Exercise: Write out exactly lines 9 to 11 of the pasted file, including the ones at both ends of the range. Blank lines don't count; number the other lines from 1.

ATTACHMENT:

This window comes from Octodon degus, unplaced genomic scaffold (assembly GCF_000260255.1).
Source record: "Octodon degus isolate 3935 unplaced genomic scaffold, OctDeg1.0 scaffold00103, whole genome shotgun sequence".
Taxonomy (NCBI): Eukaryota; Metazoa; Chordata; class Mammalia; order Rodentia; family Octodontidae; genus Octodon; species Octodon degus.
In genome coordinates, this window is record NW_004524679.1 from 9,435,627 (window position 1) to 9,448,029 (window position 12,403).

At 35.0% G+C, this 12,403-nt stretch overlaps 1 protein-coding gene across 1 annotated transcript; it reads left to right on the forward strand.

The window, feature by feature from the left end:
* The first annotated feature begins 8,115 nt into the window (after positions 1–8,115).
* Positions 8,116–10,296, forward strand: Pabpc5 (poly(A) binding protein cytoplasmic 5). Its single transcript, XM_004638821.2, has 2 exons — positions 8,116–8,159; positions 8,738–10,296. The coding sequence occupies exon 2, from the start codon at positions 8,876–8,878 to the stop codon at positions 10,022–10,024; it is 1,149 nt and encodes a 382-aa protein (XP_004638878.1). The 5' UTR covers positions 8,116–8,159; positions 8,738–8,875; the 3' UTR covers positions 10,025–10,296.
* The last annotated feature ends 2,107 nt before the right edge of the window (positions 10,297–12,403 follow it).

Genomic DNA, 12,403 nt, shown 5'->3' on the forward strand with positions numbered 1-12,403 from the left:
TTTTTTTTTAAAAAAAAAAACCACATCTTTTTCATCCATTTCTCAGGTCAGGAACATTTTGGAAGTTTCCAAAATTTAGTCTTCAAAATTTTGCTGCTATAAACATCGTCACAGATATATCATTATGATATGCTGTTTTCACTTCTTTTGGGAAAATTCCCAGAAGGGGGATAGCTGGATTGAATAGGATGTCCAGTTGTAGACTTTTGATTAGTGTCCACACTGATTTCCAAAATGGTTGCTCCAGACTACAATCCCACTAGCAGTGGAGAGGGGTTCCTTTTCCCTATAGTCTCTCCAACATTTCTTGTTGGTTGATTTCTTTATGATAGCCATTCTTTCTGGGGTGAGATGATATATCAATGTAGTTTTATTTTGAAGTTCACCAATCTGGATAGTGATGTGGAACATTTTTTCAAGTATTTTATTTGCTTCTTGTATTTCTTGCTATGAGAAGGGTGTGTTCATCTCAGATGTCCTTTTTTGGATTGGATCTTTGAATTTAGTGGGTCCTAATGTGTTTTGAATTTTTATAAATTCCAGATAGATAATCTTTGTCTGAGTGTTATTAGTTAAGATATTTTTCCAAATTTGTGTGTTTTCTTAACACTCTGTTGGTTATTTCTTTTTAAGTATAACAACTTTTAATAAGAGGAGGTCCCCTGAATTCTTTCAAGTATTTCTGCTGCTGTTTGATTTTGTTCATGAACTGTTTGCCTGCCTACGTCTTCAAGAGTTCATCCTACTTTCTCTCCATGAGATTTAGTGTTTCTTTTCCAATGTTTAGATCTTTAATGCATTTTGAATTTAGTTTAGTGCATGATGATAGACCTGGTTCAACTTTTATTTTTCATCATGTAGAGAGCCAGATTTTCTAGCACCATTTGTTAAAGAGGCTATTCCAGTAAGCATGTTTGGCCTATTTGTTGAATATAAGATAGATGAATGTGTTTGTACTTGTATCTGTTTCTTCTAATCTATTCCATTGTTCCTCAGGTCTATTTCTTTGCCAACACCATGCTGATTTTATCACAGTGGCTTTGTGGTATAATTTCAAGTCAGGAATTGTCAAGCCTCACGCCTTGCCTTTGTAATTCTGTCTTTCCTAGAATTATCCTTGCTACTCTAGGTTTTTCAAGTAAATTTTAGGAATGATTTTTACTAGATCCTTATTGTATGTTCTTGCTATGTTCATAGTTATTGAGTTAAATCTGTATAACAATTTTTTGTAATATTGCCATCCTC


* The last annotated feature ends 2,107 nt before the right edge of the window (positions 10,297–12,403 follow it).

Genomic DNA, 12,403 nt, shown 5'->3' on the forward strand with positions numbered 1-12,403 from the left:
TTTTTTTTTAAAAAAAAAAACCACATCTTTTTCATCCATTTCTCAGGTCAGGAACATTTTGGAAGTTTCCAAAATTTAGTCTTCAAAATTTTGCTGCTATAAACATCGTCACAGATATATCATTATGATATGCTGTTTTCACTTCTTTTGGGAAAATTCCCAGAAGGGGGATAGCTGGATTGAATAGGATGTCCAGTTGTAGACTTTTGATTAGTGTCCACACTGATTTCCAAAATGGTTGCTCCAGACTACAATCCCACTAGCAGTGGAGAGGGGTTCCTTTTCCCTATAGTCTCTCCAACATTTCTTGTTGGTTGATTTCTTTATGATAGCCATTCTTTCTGGGGTGAGATGATATATCAATGTAGTTTTATTTTGAAGTTCACCAATCTGGATAGTGATGTGGAACATTTTTTCAAGTATTTTATTTGCTTCTTGTATTTCTTGCTATGAGAAGGGTGTGTTCATCTCAGATGTCCTTTTTTGGATTGGATCTTTGAATTTAGTGGGTCCTAATGTGTTTTGAATTTTTATAAATTCCAGATAGATAATCTTTGTCTGAGTGTTATTAGTTAAGATATTTTTCCAAATTTGTGTGTTTTCTTAACACTCTGTTGGTTATTTCTTTTTAAGTATAACAACTTTTAATAAGAGGAGGTCCCCTGAATTCTTTCAAGTATTTCTGCTGCTGTTTGATTTTGTTCATGAACTGTTTGCCTGCCTACGTCTTCAAGAGTTCATCCTACTTTCTCTCCATGAGATTTAGTGTTTCTTTTCCAATGTTTAGATCTTTAATGCATTTTGAATTTAGTTTAGTGCATGATGATAGACCTGGTTCAACTTTTATTTTTCATCATGTAGAGAGCCAGATTTTCTAGCACCATTTGTTAAAGAGGCTATTCCAGTAAGCATGTTTGGCCTATTTGTTGAATATAAGATAGATGAATGTGTTTGTACTTGTATCTGTTTCTTCTAATCTATTCCATTGTTCCTCAGGTCTATTTCTTTGCCAACACCATGCTGATTTTATCACAGTGGCTTTGTGGTATAATTTCAAGTCAGGAATTGTCAAGCCTCACGCCTTGCCTTTGTAATTCTGTCTTTCCTAGAATTATCCTTGCTACTCTAGGTTTTTCAAGTAAATTTTAGGAATGATTTTTACTAGATCCTTATTGTATGTTCTTGCTATGTTCATAGTTATTGAGTTAAATCTGTATAACAATTTTTTGTAATATTGCCATCCTC